Konjunktur ECB Shadow Council minutes of the meeting October 30, 2008

The ECB Shadow Council recommends that the European Central Bank cut its key interest rate by a full percentage point to 2.75 percent at its next policy meeting on November 6. The decision was taken with eight votes in favour while the seven remaining members preferred a recommendation of a half point cut. Behind the unprecedented recommendation is a very sharp drop in growth prospects and a consensus that the euro area is facing a recession.

The recommendation of the Shadow Council comes after the ECB cut interest rates by half a percentage point to 3.75 percent on October 8 in a coordinated action with other central banks.

Even the least pessimistic forecasters on the Shadow Council agree that the euro area is facing a recession. The average growth forecast for 2009 plunged from plus 0.8 percent to minus 0.4 percent. Members now expect the decline in commodity prices and the decline in demand to push down inflation back below two percent on average next year.

20083.4 (3.5)1.0 (1.3)
20091.9 (2.3)-0.4 (0.8)

Contributors:. E. Bartsch; J. Cailloux; J. Callow; M. Diron; S. King; T. Mayer; E. Nielsen; J.-M. Six
Assumptions: Forecasters assumed on average that the ECB would cut its key rate to 3.25 percent within the next three months and to 3.0 percent within six months.

Members judged that the last two months of financial turmoil would have a deep and lasting impact on the real economy. They mentioned tightening financing conditions for companies, rapidly deteriorating growth prospects in central and eastern European countries, which have recently been affected by the turmoil, as well as signs of a sharp slowdown of demand from emerging markets in general. They also pointed to plunging activity and sentiment indicators from the euro area itself.

Those members who favoured an interest rate cut of a full percentage point argued that it was virtually certain that interest rates would have to come down by at least that much. They considered that the state of the economy was so precarious that cutting rates slowly would only waste precious time. Those who favoured a somewhat more gradualist approach held that a series of medium sized rate cuts in short sequence might have a stronger impact than one large cut. Some members further feared that a very large rate cut might be over-interpreted by wary markets, that it could be considered a signal of ‘desperation’ on the part of the central bank - a cut accompanied by a clear stance of an expansionary bias could be equally effective as a large cut upfront.argument was contested on the grounds that there was already wide agreement among financial market participants that rates needed to go down significantly.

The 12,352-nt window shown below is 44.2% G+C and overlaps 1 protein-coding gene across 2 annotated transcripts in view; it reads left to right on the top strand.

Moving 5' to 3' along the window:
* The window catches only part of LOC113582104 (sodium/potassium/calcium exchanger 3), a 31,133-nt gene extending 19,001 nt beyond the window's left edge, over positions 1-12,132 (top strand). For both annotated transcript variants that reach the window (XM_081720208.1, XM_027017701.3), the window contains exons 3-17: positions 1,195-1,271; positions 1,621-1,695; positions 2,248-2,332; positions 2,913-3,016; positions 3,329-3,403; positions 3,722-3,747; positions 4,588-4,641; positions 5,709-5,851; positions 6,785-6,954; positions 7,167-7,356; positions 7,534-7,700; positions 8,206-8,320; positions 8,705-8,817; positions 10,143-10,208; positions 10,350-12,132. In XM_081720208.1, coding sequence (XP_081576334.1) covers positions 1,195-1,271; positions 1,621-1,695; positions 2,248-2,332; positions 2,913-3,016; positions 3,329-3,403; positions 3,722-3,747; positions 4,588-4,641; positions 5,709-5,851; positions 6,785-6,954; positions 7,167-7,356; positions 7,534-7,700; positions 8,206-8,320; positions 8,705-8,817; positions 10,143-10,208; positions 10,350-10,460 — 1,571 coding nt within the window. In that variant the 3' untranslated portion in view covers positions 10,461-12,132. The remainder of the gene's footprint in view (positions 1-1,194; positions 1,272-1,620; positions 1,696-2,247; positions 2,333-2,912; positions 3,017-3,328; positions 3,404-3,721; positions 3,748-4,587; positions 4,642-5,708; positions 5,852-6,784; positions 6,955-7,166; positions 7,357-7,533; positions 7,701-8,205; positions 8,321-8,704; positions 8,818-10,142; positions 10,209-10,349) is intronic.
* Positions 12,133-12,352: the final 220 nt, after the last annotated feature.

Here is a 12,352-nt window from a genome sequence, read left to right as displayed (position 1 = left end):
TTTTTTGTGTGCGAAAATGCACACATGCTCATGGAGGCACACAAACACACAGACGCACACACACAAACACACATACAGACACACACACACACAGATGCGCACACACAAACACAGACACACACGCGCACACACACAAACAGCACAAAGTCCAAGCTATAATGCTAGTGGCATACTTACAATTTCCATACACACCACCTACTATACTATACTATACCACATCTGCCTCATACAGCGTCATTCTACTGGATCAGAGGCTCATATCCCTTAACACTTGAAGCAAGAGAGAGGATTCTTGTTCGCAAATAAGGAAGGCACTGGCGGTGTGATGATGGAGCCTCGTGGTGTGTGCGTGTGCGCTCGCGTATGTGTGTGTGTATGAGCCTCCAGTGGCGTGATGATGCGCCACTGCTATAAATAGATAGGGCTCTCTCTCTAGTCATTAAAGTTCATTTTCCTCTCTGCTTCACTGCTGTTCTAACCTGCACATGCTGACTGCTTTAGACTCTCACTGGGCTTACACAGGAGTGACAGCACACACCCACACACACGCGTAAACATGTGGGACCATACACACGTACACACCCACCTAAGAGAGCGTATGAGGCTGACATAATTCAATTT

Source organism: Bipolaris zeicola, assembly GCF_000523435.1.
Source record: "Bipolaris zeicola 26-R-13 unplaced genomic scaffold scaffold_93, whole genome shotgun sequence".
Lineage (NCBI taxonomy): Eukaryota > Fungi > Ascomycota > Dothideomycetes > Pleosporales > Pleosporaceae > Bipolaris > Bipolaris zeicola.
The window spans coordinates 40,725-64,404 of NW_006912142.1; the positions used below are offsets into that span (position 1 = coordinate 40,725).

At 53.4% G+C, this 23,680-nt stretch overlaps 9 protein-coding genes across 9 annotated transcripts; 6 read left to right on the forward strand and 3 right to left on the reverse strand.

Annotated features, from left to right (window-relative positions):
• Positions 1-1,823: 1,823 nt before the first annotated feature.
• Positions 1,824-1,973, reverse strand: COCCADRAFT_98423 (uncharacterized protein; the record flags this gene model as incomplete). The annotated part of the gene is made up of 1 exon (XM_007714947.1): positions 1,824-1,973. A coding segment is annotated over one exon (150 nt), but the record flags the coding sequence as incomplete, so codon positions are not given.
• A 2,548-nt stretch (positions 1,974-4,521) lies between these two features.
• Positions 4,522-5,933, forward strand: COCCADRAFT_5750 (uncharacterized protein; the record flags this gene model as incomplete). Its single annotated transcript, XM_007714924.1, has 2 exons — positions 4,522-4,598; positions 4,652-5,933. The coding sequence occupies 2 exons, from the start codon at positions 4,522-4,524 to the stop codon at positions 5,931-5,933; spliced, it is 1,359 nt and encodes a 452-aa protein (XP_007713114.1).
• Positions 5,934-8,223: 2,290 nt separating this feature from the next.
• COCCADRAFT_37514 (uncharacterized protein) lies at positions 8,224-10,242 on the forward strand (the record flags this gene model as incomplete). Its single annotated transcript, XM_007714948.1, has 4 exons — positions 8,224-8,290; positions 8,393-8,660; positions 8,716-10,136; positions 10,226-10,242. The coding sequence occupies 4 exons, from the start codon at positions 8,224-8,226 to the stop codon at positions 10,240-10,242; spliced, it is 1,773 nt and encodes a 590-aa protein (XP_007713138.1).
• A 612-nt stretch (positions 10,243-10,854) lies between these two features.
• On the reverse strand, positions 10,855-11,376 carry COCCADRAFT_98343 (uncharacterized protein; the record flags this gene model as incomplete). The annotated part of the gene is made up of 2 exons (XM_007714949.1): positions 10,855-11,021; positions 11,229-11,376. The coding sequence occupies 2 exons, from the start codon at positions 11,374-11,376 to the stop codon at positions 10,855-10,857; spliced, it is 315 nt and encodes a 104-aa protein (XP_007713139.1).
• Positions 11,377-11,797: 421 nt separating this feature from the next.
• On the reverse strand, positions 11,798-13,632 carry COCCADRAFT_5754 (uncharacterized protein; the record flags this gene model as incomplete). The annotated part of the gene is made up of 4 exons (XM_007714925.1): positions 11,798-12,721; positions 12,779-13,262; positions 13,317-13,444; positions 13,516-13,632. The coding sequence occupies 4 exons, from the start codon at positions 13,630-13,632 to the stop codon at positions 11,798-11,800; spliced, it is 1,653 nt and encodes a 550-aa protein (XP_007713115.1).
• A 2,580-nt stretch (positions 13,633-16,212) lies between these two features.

There was a consensus on the Shadow Council that inflation could be expected to decline sharply on the back of falling commodity prices and weak demand. Some members stressed that it was important for the ECB to convey to the public that it would act with determination to fend of any danger of deflation.

Most members judged that upon current information the ECB should aim to lower ist key rate to between 2 to 2.5 percent, with several members insisting that the ECB should be prepared to go even lower.

Members agreed that monetary policy alone would not be enough to prevent a deep recession and that fiscal policy urgently needed to play its part, too. While some members suggested that the ECB should urge governments to institute an expansionary fiscal policy and to coordinate monetary and fiscal policies, other members insisted that the ECB had no mandate to talk about fiscal policy and that explicit coordination was neither feasible nor necessary.

Membership Changes

Elga Bartsch, Chief European Economist of Morgan Stanley joined the Shadow Council to replace Michael Hume, who joined the Bank of England as economic advisor to the MPC. Christian Bordes, Professor at the Centre d'economie de la Sorbonne, Paris 1 accepted the invitation to fill the next vacancy on the Shadow Council.

Members' individual votes for September 4 (and bias*):
Jose AlzolaThe Observatory Groupcut 0.5    (down)
Elga BartschMorgan Stanleycut 0.5    (down)
Agnes Benassy-QuereCEPIIcut 0.5    (down)
Jacques Cailloux


cut 1.0   (down)
Julian CallowBarclays Capitalcut 1.0    (down)
Giancarlo CorsettiEurop. Univ. Institutecut 0.5   (down)
Marie DironOxford Economicscut 0.5   (down)
Daniel GrosCEPScut 1.0    (down)
Stephen King


cut 1.0   (down)
Thomas Mayer

Deutsche Bank

cut 1.0    (down)
Gernot NerbIfo-Institutecut 0.5   (down)
Erik NielsenGoldman Sachscut 1.0     (down)
Jean-Michel SixStandard & Poor'scut 0.5    (down)
Angel UbideTudorcut 1.0     (down)
Charles WyploszGrad. Institute. Genevacut 1.0   (down)

* Lead question regarding the bias: Upon current information, should rates be lower or higher in about three months time?

Frankfurt, October 31
Norbert Häring

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